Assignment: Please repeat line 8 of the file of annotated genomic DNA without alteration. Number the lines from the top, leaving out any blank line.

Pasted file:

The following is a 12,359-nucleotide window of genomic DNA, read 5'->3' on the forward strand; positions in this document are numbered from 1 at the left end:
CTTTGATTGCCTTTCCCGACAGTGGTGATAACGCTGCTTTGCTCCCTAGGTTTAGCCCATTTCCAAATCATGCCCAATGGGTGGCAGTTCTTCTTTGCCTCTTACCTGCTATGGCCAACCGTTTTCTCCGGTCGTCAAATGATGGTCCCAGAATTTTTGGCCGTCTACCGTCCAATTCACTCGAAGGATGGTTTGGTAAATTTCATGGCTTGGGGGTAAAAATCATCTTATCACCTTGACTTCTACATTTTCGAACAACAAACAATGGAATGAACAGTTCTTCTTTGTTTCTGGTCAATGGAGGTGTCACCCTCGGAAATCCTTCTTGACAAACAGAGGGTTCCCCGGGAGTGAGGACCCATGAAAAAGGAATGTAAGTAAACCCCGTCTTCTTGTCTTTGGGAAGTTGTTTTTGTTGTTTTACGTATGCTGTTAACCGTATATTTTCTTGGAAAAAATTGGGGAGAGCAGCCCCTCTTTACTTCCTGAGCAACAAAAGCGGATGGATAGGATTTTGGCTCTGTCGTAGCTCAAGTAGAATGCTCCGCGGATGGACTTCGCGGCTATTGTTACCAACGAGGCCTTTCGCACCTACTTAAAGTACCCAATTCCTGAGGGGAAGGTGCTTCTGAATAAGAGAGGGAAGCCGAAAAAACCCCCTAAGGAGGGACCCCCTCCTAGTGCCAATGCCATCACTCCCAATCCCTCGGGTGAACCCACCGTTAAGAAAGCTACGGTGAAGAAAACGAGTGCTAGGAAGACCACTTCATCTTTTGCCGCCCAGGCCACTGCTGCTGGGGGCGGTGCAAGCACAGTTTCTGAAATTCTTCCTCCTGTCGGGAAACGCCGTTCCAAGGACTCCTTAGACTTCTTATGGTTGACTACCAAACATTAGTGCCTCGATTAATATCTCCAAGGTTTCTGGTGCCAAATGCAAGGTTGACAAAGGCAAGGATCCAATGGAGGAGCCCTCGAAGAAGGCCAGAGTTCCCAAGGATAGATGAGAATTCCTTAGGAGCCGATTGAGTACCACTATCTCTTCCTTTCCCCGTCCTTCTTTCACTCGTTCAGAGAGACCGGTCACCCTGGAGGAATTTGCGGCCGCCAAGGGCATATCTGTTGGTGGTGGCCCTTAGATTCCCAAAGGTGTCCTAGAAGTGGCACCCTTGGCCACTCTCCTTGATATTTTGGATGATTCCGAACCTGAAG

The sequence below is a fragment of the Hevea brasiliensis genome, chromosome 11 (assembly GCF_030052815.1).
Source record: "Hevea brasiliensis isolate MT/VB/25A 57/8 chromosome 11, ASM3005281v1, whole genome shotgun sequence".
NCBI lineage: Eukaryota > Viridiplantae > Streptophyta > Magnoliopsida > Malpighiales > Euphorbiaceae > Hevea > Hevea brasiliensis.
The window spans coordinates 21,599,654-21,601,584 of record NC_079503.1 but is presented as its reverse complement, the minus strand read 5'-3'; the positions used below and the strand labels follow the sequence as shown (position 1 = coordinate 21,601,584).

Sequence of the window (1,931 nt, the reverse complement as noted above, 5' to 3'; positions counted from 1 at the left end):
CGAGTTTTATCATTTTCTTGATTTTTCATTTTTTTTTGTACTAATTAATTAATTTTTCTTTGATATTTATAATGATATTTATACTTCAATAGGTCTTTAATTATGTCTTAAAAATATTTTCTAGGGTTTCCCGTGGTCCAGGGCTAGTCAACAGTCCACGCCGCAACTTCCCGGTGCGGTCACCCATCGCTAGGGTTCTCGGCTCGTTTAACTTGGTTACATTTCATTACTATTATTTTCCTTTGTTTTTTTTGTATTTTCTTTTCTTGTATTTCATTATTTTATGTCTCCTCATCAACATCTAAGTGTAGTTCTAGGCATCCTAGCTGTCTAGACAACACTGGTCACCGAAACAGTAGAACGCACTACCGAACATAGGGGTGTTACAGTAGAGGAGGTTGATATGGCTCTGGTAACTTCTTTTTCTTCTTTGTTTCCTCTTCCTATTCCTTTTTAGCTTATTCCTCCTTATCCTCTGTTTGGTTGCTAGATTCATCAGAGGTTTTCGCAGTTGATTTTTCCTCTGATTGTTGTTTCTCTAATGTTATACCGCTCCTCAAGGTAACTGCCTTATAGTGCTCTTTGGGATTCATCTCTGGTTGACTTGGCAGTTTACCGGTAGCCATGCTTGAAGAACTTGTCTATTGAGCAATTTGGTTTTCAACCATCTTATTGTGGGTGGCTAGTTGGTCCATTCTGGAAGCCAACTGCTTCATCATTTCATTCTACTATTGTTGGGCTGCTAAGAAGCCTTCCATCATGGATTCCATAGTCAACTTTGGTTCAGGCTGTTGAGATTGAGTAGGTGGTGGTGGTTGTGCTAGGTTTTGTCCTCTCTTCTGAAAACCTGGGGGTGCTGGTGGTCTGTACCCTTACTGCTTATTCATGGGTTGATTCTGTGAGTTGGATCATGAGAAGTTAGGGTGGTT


CGAGTTTTATCATTTTCTTGATTTTTCATTTTTTTTTGTACTAATTAATTAATTTTTCTTTGATATTTATAATGATATTTATACTTCAATAGGTCTTTAATTATGTCTTAAAAATATTTTCTAGGGTTTCCCGTGGTCCAGGGCTAGTCAACAGTCCACGCCGCAACTTCCCGGTGCGGTCACCCATCGCTAGGGTTCTCGGCTCGTTTAACTTGGTTACATTTCATTACTATTATTTTCCTTTGTTTTTTTTGTATTTTCTTTTCTTGTATTTCATTATTTTATGTCTCCTCATCAACATCTAAGTGTAGTTCTAGGCATCCTAGCTGTCTAGACAACACTGGTCACCGAAACAGTAGAACGCACTACCGAACATAGGGGTGTTACAGTAGAGGAGGTTGATATGGCTCTGGTAACTTCTTTTTCTTCTTTGTTTCCTCTTCCTATTCCTTTTTAGCTTATTCCTCCTTATCCTCTGTTTGGTTGCTAGATTCATCAGAGGTTTTCGCAGTTGATTTTTCCTCTGATTGTTGTTTCTCTAATGTTATACCGCTCCTCAAGGTAACTGCCTTATAGTGCTCTTTGGGATTCATCTCTGGTTGACTTGGCAGTTTACCGGTAGCCATGCTTGAAGAACTTGTCTATTGAGCAATTTGGTTTTCAACCATCTTATTGTGGGTGGCTAGTTGGTCCATTCTGGAAGCCAACTGCTTCATCATTTCATTCTACTATTGTTGGGCTGCTAAGAAGCCTTCCATCATGGATTCCATAGTCAACTTTGGTTCAGGCTGTTGAGATTGAGTAGGTGGTGGTGGTTGTGCTAGGTTTTGTCCTCTCTTCTGAAAACCTGGGGGTGCTGGTGGTCTGTACCCTTACTGCTTATTCATGGGTTGATTCTGTGAGTTGGATCATGAGAAGTTAGGGTGGTT